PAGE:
February 25, 2010
Jaxon Van Derbeken, Chronicle Staff Writer
SAN FRANCISCO -- San Francisco Police Chief George Gascón challenged the city's Police Commission on Wednesday to approve Tasers, saying it was inexcusable and "negligent" to deny officers a less-lethal means of dealing with dangerous suspects.
San Francisco is one of the few major U.S. cities that does not arm its officers with the stun guns. Last week, the commission balked at Gascón's proposal to develop a protocol for equipping officers with the devices, with four of the seven members rejecting the idea and the entire panel agreeing to reconsider the matter next Wednesday.
The department has touted an internal study that found that one-third of officer-involved shootings over five years might have been avoided with stun guns. But some commissioners voiced concern about the safety of Tasers, and others said they needed time to review research about suspects who have died after being stunned with the devices.
Gascón, saying he had received numerous supportive phone calls and e-mails after the proposal stalled, summoned three members of the commission to a news conference Wednesday to make his case.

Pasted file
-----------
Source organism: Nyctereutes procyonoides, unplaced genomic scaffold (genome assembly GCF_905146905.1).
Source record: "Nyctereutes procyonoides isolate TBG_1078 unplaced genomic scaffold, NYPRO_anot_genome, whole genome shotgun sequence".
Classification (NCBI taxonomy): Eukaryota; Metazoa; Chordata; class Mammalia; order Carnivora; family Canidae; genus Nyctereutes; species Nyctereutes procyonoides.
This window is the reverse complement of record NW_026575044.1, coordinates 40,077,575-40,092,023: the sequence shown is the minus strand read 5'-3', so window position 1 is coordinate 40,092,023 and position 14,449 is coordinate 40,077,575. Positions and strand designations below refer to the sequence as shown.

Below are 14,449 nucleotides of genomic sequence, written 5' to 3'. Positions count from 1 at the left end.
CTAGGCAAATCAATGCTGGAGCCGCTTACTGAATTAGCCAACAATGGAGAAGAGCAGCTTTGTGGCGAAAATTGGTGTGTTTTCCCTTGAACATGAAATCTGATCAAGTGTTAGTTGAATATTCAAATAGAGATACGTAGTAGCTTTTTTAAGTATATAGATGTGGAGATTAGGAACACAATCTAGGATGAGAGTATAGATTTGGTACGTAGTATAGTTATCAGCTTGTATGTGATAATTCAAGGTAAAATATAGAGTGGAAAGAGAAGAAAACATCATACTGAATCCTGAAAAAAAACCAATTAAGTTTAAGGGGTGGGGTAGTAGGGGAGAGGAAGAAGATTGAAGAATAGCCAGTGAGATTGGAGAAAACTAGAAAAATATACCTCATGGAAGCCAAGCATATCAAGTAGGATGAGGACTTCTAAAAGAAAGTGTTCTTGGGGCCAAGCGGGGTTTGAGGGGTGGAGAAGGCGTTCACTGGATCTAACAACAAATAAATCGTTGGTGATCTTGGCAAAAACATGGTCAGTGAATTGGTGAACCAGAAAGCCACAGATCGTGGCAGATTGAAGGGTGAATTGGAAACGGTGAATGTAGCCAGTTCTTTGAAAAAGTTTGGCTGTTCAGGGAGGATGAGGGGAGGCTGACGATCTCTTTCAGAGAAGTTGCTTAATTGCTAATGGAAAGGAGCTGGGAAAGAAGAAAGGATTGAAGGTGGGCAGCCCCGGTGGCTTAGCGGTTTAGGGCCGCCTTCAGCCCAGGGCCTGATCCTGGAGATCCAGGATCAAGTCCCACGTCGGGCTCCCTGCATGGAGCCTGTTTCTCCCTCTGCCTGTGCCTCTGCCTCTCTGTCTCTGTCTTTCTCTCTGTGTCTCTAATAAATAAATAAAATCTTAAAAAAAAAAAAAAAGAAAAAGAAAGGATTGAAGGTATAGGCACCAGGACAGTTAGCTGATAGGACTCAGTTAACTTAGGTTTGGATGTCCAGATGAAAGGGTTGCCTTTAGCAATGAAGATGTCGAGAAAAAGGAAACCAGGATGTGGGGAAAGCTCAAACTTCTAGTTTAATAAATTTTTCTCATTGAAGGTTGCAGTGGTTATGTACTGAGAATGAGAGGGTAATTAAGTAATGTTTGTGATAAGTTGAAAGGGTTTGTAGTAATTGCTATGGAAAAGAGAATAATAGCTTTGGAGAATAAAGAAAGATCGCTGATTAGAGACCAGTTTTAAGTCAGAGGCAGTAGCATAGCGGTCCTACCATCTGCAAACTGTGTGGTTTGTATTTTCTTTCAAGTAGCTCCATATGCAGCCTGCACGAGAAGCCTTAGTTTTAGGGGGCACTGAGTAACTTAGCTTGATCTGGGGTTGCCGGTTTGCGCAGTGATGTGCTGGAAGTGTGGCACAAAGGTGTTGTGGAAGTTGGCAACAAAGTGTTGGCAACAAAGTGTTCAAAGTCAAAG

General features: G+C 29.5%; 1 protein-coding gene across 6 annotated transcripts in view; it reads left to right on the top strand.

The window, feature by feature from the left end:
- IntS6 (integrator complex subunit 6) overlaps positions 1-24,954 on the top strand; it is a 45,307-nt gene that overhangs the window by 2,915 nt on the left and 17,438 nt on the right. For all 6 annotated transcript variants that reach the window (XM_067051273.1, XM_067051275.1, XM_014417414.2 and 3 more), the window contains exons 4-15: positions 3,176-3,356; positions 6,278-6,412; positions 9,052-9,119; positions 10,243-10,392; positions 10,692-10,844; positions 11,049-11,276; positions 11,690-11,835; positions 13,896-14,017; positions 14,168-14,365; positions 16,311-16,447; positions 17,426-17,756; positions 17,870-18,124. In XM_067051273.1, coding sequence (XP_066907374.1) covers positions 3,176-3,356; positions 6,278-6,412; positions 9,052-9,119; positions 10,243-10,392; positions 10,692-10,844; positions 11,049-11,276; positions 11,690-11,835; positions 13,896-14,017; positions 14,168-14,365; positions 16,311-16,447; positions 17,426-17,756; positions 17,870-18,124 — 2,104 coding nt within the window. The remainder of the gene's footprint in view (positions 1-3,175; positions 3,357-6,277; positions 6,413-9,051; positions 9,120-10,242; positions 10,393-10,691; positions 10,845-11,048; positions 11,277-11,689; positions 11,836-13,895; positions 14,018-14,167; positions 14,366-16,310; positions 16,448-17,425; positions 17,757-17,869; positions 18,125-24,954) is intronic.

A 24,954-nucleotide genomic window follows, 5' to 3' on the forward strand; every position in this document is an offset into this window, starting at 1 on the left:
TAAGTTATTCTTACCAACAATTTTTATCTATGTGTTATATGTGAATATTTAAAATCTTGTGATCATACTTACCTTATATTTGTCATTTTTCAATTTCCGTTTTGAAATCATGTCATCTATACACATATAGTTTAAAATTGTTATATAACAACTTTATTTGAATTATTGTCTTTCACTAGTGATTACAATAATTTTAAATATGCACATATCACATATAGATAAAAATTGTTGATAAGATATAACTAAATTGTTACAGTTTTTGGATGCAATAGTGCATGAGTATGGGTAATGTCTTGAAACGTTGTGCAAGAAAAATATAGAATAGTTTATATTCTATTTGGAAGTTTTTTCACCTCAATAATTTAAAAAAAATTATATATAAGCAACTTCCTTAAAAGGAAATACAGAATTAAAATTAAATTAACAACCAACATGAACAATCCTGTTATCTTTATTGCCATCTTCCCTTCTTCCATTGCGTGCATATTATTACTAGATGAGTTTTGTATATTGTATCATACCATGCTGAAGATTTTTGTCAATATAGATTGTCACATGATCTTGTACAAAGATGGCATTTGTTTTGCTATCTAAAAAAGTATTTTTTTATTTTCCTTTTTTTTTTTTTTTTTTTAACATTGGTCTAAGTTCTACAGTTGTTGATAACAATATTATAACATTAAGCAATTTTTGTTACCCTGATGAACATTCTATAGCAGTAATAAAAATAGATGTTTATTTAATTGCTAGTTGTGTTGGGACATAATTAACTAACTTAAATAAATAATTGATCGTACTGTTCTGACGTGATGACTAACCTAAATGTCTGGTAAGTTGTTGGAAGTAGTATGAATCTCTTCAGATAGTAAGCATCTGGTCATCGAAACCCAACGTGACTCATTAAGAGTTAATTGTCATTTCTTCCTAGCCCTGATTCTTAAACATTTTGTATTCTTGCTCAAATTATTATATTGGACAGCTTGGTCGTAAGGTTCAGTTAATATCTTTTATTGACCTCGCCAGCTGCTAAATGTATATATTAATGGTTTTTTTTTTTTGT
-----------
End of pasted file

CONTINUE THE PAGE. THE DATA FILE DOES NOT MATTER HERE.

"This is the right tool, at the right time," Gascón said. "It is not a perfect tool. ... It is not nonlethal. We understand that occasionally, the Taser has been found to be a contributing factor in the death of someone during an altercation with police."
But he said in many of those cases, "you have people who are extremely fragile. People who probably, if you were to ask them to run around the block, they would probably suffer cardiac arrest.
"So it's somewhat disingenuous to simply say that Tasers caused this," he said.
Gascón noted that in 2009, 107 officer injuries cost the city an estimated $2.25 million in workers compensation. He said equipping officers with Tasers would reduce the number of injuries, save some suspects' lives and save the city money it now spends on litigation over shootings.
"This is a very critical issue for this community - and we need this community to speak out and speak out loud and clearly on this issue," Gascón said. "It is unexcusable, it's negligent for us not to have the ability to equip our police officers with Tasers."
He said the department will develop a "thoughtful policy" on the devices that will allow officers to use them only when dealing with aggressive, combative suspects.
Three police commissioners, Joe Marshall, Jim Hammer and Thomas Mazzucco, attended the news conference.
Hammer's presence was especially significant, because he voted against the Taser proposal last week. On Wednesday, he said he supported giving Tasers to officers and had voted against the proposal only to give other commissioners time to think it over.
"I do support the chief moving forward with this," Hammer said. He said the chief should come to the panel with "a careful, smart" deployment policy within 60 days, not the 90 days called for in the commission resolution that failed last week.
WELCOME to TRUTH ... not TASERS
Thursday, February 25, 2010
February 25, 2010